Dining Hall West Pond quality-tested for first time

Environmental expert warns pond could harm wildlife, lead to E-coli wave if not cleaned weekly

Andre Averion
Mercury Staff

After concerns of contamination in the pond by Dining Hall West, the pond was quality-tested for the first time.

Environmental Program Manager Chandani Rana said that while pH levels, dissolved water levels, and conductivity for the pond were approved, pollution caused by students and staff could impact the community in multiple ways. While creeks and ponds have yet to reach impairment, if the pond ever did reach that high pollutant threshold, it could lead to an e-coli outbreak. In response, Facility Management is issued to clean the pond weekly of trash and anything else deemed harmful.

“The pond area was already being cleaned, but not at a frequent enough basis until I brought it up to their attention,” Rana said.

Some of the most common waste that’s been found so far are water bottles, balloons, and Dining Hall garbage — such as traces of soda or food. Outside of ruining UTD’s environmental aesthetic, Rana said the weekly testing is necessary for both wildlife and storm draining. Not only would UTD’s local fish, turtles, avian animals, and snakes be directly harmed, but if this weekly cleaning hadn’t been issued, Rana warns everyone could have been ingesting toxins created by the muck of pollution.

“If we don’t keep up our good work, then the water would be affected, and for students, I just want to stress that pond water goes into our creeks,” Rana said. “Those creeks eventually merge with White Rock Lake, a source of drinking water for a lot of people, and while it may not affect you directly now; eventually you might end up being one of them because you will drink that water.”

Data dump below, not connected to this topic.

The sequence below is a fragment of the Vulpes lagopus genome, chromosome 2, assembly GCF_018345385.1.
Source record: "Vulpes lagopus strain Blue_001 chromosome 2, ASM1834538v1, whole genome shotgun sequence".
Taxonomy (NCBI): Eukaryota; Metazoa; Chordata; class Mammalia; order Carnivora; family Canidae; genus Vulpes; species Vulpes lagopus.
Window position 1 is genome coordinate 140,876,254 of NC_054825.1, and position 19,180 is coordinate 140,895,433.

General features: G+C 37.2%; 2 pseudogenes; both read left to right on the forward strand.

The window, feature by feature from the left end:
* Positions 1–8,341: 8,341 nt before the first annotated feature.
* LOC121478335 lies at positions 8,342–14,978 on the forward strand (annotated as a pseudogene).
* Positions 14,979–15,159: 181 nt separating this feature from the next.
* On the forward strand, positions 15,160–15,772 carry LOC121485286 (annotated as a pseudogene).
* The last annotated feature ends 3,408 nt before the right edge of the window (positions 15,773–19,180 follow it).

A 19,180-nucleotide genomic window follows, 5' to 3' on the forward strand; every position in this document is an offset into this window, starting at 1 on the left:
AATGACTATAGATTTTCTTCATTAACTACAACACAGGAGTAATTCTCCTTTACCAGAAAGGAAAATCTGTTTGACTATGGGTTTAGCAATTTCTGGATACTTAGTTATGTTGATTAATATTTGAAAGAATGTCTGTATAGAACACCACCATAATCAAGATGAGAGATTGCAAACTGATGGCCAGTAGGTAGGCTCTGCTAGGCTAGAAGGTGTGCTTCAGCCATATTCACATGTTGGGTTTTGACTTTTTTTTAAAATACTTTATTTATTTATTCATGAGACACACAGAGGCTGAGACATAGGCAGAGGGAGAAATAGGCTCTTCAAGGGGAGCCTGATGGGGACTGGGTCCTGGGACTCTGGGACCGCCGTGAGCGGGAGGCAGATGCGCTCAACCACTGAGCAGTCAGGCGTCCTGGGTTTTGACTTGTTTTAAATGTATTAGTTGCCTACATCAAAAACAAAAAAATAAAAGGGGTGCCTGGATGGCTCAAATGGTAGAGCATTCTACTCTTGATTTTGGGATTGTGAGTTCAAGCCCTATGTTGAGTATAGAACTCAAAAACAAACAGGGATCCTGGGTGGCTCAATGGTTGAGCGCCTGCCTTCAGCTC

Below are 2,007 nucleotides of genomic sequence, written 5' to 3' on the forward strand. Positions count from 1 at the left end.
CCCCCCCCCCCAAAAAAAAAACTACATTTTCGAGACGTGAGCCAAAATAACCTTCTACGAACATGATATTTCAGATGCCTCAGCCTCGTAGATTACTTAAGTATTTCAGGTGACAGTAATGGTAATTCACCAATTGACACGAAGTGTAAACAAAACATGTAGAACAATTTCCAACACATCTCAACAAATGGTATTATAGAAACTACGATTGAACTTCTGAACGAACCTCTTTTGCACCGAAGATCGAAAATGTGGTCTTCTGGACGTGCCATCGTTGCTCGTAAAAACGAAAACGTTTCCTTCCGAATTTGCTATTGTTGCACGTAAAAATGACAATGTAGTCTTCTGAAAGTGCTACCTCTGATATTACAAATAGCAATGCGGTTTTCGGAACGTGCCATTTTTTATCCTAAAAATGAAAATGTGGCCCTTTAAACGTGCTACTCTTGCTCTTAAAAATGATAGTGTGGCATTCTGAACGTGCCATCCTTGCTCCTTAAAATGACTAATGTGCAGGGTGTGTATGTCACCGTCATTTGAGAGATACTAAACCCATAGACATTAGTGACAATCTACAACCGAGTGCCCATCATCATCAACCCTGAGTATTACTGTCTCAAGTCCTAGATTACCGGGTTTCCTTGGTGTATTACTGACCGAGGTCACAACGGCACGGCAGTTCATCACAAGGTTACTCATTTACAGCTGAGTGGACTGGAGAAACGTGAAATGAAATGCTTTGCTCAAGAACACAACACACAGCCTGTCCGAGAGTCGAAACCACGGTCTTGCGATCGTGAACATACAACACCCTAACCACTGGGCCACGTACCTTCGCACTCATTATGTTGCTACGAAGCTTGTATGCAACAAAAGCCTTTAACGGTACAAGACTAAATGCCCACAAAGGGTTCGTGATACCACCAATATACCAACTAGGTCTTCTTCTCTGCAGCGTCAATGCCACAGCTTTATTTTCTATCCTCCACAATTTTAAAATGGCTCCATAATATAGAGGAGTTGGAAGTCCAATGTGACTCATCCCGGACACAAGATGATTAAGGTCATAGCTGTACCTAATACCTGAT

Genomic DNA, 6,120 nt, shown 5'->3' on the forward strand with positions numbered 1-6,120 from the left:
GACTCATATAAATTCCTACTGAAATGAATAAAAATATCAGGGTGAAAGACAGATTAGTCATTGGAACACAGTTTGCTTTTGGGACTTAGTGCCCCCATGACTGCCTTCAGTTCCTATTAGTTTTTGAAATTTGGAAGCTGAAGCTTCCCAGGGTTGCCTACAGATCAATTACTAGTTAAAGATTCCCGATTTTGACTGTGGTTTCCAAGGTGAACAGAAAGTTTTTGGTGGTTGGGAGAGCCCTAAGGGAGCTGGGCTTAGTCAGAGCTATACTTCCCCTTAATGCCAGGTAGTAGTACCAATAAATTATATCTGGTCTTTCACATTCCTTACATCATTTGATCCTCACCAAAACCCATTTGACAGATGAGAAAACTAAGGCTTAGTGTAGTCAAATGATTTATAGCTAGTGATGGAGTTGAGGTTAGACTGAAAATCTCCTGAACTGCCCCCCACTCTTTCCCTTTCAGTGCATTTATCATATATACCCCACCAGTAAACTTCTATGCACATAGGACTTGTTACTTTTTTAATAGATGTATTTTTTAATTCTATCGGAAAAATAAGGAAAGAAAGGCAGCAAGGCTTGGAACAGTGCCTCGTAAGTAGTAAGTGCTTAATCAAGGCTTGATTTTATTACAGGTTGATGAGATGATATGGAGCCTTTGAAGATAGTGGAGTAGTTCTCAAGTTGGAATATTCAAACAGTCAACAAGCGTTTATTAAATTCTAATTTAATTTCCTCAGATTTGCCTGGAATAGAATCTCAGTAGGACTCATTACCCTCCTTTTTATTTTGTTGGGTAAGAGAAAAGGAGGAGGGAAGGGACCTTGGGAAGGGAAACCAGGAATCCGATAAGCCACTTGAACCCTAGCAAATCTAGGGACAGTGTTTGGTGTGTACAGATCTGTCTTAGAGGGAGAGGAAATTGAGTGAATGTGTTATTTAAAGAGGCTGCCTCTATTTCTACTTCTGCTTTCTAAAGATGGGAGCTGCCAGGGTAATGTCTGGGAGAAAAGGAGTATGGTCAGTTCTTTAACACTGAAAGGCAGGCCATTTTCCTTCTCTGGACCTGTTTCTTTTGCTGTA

The best way to preserve the pond is by throwing away trash appropriately, and Facility Management and Environmental Services are willing to compensate by providing trash disposal by the pond. Additionally, they warn that students should avoid pouring their drinks into these bodies of waters and stop leaving their pet’s feces by the waterbeds.


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“Just be aware of your environment,” Rana said. “I know a lot of people just drink their water bottle and throw it, or if they’re drinking coke, they’re like, ‘Oh yeah, there’s a pond, just dump it’. That’s not a good idea, don’t do that… In general, just don’t try to leave trash entirely, and spread the word amongst your students and buddies to help.”

In another effort to contain healthy water quality, Rana offers to train students in Texas Stream Testing to help spread awareness, learn more about their impact, and preserve the waters of UTD. Through her training, Rana said students have already taken the initiative to maintain water quality and interact with the wildlife across UTD.

“I am so happy and impressed with all students that have attended Texas Stream Training and actively support our creeks and water,” Rana said. I think students are doing great, because I haven’t seen a lot of trash around the creeks or ponds when I’m walking, but just pick up after yourself or when you see trash.”


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